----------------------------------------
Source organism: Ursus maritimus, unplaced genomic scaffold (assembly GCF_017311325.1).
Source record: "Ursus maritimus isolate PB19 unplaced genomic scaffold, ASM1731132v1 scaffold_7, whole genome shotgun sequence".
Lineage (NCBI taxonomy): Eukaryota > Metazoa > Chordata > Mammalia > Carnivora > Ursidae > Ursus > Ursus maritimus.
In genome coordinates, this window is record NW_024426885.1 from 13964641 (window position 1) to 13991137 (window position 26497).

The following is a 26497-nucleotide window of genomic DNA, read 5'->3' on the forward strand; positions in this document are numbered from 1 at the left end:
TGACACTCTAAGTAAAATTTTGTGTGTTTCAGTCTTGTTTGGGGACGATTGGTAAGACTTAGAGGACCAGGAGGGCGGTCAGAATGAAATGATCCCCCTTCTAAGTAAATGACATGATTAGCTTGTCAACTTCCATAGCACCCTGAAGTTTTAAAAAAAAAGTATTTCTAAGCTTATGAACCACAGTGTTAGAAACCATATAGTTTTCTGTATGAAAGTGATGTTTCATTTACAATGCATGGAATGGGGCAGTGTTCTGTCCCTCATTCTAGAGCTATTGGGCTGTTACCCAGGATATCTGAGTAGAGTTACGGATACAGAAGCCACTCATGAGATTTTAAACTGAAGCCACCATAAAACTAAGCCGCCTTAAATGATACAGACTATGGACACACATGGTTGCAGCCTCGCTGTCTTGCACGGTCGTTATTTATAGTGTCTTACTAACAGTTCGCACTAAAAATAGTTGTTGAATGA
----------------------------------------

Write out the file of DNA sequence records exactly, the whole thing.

Source organism: Ursus maritimus, unplaced genomic scaffold (assembly GCF_017311325.1).
Source record: "Ursus maritimus isolate PB19 unplaced genomic scaffold, ASM1731132v1 scaffold_7, whole genome shotgun sequence".
Lineage (NCBI taxonomy): Eukaryota > Metazoa > Chordata > Mammalia > Carnivora > Ursidae > Ursus > Ursus maritimus.
In genome coordinates, this window is record NW_024426885.1 from 13964641 (window position 1) to 13991137 (window position 26497).

The following is a 26497-nucleotide window of genomic DNA, read 5'->3' on the forward strand; positions in this document are numbered from 1 at the left end:
TGACACTCTAAGTAAAATTTTGTGTGTTTCAGTCTTGTTTGGGGACGATTGGTAAGACTTAGAGGACCAGGAGGGCGGTCAGAATGAAATGATCCCCCTTCTAAGTAAATGACATGATTAGCTTGTCAACTTCCATAGCACCCTGAAGTTTTAAAAAAAAAGTATTTCTAAGCTTATGAACCACAGTGTTAGAAACCATATAGTTTTCTGTATGAAAGTGATGTTTCATTTACAATGCATGGAATGGGGCAGTGTTCTGTCCCTCATTCTAGAGCTATTGGGCTGTTACCCAGGATATCTGAGTAGAGTTACGGATACAGAAGCCACTCATGAGATTTTAAACTGAAGCCACCATAAAACTAAGCCGCCTTAAATGATACAGACTATGGACACACATGGTTGCAGCCTCGCTGTCTTGCACGGTCGTTATTTATAGTGTCTTACTAACAGTTCGCACTAAAAATAGTTGTTGAATGA